A PCA church in Lake Suzy, Florida

Christ In You

“Now I rejoice in my sufferings for your sake, and in my flesh I am filling up what is lacking in Christ’s afflictions for the sake of his body, that is, the church, of which I became a minister according to the stewardship from God that was given to me for you, to make the word of God fully known, the mystery hidden for ages and generations but now revealed to his saints. To them God chose to make know how great among the Gentiles are the riches of the glory of this mystery, which is Christ in you, the hope of glory. Him we proclaim, warning everyone and teaching everyone with all wisdom, that we may present everyone mature in Christ. For this I toil, struggling with all his energy that he powerfully works within me” (Colossians 1:24-29).

Who doesn’t like a good mystery? Whether your preferred genre involves the escapades of Hercules Poirot in an Agatha Christie novel, or the shenanigans of Scooby and the gang, there is something compelling about being carried along in the story. When you arrive at the “aha” moment, you begin to realize that the pieces to the puzzle had been given all along the way.

Paul is using the word “mystery” here in the same sense. It is not that it is a mystery because it can’t be understood, but that it was hidden in ages past, but now revealed to the saints. What was not revealed fully in past ages was that the Jewish Messiah — Jesus Christ — would be a Savior to non-Jewish nations and indwell non-Jewish people — that he would live in them and give them the promise of Abraham, the hope of glory in the kingdom of God with all the saints.

Paul is giving us his philosophy of ministry. We so often make ministry complicated and focus more on the method than the message. Paul will have none of that. Notice what he says in that last verse. Paul is striving and agonizing in ministry, but it is not his energy. It is the power of Christ working mightily within him.

And what is his aim in ministry? The previous verse gives us his purpose – to “present everyone mature in Christ.” Aha, now he is going to talk about the variety of programs and special events he has planned to accomplish the ministry of the church! But he doesn’t. In three simple words he sums up his pastoral ministry. “Him we proclaim!” What an astonishing statement. Paul has the utmost confidence in the gospel of Christ, and nothing else. Too often we are getting people “saved” to a program or a philosophy or an experience, and not to Christ. As Paul reminded the Corinthians, “But we preach Christ crucified…” (1 Cor. 1:23).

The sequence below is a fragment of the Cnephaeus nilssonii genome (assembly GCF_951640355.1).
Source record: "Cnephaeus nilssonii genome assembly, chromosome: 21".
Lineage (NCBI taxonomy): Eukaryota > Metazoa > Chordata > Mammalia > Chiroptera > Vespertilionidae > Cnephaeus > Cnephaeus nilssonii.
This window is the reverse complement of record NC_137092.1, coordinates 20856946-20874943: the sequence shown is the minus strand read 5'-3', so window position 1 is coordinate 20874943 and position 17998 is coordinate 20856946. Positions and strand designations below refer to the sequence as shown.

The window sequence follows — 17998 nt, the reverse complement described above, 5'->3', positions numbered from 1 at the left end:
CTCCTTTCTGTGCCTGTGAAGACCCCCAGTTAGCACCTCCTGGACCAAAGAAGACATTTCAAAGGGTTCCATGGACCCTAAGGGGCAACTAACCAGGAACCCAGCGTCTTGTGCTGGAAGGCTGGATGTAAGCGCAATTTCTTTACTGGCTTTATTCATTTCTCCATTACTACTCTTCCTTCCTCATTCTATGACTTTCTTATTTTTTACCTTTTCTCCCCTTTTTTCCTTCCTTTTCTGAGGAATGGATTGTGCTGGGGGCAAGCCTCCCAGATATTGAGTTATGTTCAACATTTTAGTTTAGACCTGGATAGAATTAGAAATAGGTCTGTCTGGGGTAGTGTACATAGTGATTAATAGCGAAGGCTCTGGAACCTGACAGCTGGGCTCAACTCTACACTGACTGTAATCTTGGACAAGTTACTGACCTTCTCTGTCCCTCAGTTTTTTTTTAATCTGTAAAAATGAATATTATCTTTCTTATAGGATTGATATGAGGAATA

And by proclaiming Christ crucified, we are immediately struck with our desperate need of a Savior, for it was sinners Jesus came to save. The gospel of Christ Jesus reminds us at every turn that we are without hope in the world, ‘dead in the trespasses and sins in which [we] once walked, following the course of this world, following the prince of the power of the air, the spirit that is now at work in the sons of disobedience…” (Eph. 2:1-2). It was for this that Christ “was conceived by the Holy Spirit, and born of the virgin Mary, suffered under Pontius Pilate, was crucified, died, and was buried…”

What a mystery this is! “But God, being rich in mercy, because of the great love with which he loved us, even when we were dead in our trespasses, made us alive together with Christ – by grace you have been saved – and raised us up with him and seated us with him in the heavenly places in Christ Jesus, so that in coming age he might show the immeasurable riches of his grace in kindness toward us in Christ Jesus” (Eph. 1:4-7).

What do we gain in salvation? Certainly, eternal life and all the joys and benefits of heaven. But that is not the most significant thing. We gain Christ. It is our union with Christ that is most significant, most profound, and most important. If we gain Christ, all of the wondrous blessings of heaven accompany him.

Let me leave you with this wondrous thought from the Heidelberg Catechism, in answer to the question, “What is your only comfort in life and in death?” Answer: “That I am not my own, but belong—body and soul, in life and in death—to my faithful Savior Jesus Christ. He has fully paid for all my sins with His precious blood and has set me free from the tyranny of the devil.  He also watches over me in such a way that not a hair can fall from my head without the will of my Father in heaven: in fact, all things must work together for my salvation. Because I belong to Him, Christ, by His Holy Spirit, assures me of eternal life and makes me wholeheartedly willing and ready from now on to live for Him.”

Rest in Christ Jesus today and know this eternal hope that He so wondrously gives!